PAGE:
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Sisters for a season
Dec. 31, 2012
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Weinzierl family welcomes German student to Lester Prairie

By Starrla Cray
Staff Writer

LESTER PRAIRIE, MN – “Remember the cake?” Lester Prairie seventh-grader Kayla Weinzierl asks German exchange student Nina Kukowski after school one day.

These three words are enough to set both girls into a fit of giggles, as they recall a cooking mishap in which someone didn’t measure ingredients correctly. (Of course, each insists the other is the culprit.)

“They’re goofy – they like to have fun together,” laughed Kayla’s mother, Kim.

To hear Kayla and Nina talk, one would think they’ve been sisters for a lifetime. It’s hard to believe it’s only been four months since the Weinzierl family brought Nina home from the airport.

“This is my first time in the US,” Nina said.

Her decision to leave home for a year was sparked when a teacher in Germany suggested she skip a grade because of high academic achievement.

“I didn’t want to do that,” Nina said. “I didn’t want to be the youngest one, and I wanted to stay with my friends.”

However, when the teacher suggested becoming an exchange student, Nina gave it some thought.

“When I first talked to my mom about it, she was like, ‘are you crazy?’ But, slowly, the idea became true,” she said.

Kim and Kevin Weinzierl’s first time hosting was with a Swiss student named Geraldine.

This year, after Kim and Kayla took a nine-day driving tour through Europe with a few other women, they wanted to host a student from Germany.

Nina arrived Aug. 30, and jumped right into the family’s busy routine.

“We picked her up on a Thursday, went to a wedding in South Dakota that Saturday, and celebrated Nina’s 16th birthday on Sunday,” Kim said.

“We went boating on Lake Minnetonka, and saw fireworks,” Nina said of her birthday. “It was really nice out, and there was a nice sunset.”

An easy adjustment
For Nina, who grew up in Mildstedt (about 15 miles from the North Sea), transitioning to life in Minnesota has been fairly effortless.

“The culture differences between America and Germany are not that big. There are some differences, but it’s not like coming from an Asian culture,” she said. “I live in the country, and it’s as flat as here, so it’s not a big difference. Lester Prairie is smaller, but my city is small, too, with about 4,000 people.”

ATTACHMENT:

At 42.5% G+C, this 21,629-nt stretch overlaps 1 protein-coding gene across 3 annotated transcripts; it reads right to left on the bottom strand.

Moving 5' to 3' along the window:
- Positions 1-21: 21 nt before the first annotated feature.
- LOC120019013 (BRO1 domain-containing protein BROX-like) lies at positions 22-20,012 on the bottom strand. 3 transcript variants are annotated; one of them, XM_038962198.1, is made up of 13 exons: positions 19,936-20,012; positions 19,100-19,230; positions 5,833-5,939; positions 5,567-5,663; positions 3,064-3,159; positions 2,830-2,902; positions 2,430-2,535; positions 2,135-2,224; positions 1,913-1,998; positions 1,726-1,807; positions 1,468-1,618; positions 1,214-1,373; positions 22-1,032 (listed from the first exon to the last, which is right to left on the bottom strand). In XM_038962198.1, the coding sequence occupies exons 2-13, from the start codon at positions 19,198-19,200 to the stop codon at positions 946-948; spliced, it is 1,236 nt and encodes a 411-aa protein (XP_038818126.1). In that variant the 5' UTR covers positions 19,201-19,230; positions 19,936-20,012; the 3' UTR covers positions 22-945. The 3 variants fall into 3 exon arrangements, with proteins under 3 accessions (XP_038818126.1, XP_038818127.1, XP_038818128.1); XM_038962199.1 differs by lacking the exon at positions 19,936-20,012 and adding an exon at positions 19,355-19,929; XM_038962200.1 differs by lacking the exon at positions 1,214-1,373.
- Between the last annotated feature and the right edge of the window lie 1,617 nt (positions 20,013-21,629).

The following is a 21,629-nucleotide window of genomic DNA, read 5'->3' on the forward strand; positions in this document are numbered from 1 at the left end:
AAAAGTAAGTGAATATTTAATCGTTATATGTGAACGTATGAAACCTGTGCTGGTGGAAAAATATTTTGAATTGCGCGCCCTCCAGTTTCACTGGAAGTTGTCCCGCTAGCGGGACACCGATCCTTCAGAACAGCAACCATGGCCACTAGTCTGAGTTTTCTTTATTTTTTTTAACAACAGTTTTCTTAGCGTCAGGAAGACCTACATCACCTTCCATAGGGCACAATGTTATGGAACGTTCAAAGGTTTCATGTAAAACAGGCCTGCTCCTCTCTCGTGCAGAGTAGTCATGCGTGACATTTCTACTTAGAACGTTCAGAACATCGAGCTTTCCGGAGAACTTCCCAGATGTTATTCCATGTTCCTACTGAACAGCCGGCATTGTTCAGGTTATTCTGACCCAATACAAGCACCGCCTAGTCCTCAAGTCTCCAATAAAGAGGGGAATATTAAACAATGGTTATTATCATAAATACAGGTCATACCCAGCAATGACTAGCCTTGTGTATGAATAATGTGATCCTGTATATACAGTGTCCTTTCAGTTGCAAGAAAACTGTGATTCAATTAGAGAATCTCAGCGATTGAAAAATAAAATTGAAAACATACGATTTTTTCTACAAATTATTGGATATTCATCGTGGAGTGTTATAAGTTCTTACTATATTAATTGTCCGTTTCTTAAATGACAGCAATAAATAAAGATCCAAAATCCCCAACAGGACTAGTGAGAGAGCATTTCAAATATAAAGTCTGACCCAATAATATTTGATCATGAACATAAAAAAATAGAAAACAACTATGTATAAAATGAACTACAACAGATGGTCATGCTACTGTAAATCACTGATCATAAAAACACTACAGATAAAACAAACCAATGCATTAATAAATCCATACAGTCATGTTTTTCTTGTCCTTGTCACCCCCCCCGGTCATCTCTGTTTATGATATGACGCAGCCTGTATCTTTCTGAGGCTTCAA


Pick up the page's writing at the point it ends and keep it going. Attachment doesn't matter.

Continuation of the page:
Her school, located in a neighboring city with 30,000 people, is much larger than Lester Prairie Public School, however, with about 1,200 students in grades five through 13.

To get to class, Nina often took a public transit bus or rode her bicycle.

“We don’t have yellow buses that come to your house,” she said. “I bike a lot, even in the winter.”

In Lester Prairie, Nina and Kayla are involved in sports and other after-school activities, so they usually get a ride home from Kim.

However, one day they were planning to ride the school bus, but didn’t make it out on time. Rather than wait for Kim to get done with work, they decided to walk – a nearly four-mile trek north of town.

Kayla and Nina both started laughing as they recalled the journey.

“We were close to Highway 7 when a car started slowing down,” Kayla said. “I was freaked out.”

“She was really freaked out,” Nina agreed.

Kayla was relieved when the driver turned out to be one of their teachers, who gave them a lift the rest of the way.

Time, taste, traditions
Although school in Lester Prairie always ends the same time, classes in Germany vary due to block scheduling.

“Sometimes school ends at noon or 1 p.m. Our main meal is at lunch,” Nina said, adding that because of Mildstedt’s proximity to the North Sea, she grew up eating fish for many meals.

Fortunately, Nina didn’t have to adjust her diet much when she came to the Weinzierl home.

“We eat fish here at least once a week,” Kim said. “We’re a big tilapia family.”

Nina’s also fond of American cuisine, especially tacos and burritos.

“Nina loves to cook,” Kim said, adding that they planned to make Christmas cookies together.

Nina describes Christmas in Germany as “very traditional,” with presents exchanged on Christmas Eve. One addition, though, is St. Nicholas Day, which is celebrated Dec. 6.

“You put shoes in front of the door and get little gifts,” Nina explained.

The Weinzierls weren’t able to incorporate that tradition into their family’s festivities, however.

“If we leave shoes out, our dog, Daisy, will get them,” Kim explained.

“I lost seven pairs of flip flops in one summer,” Kayla added.

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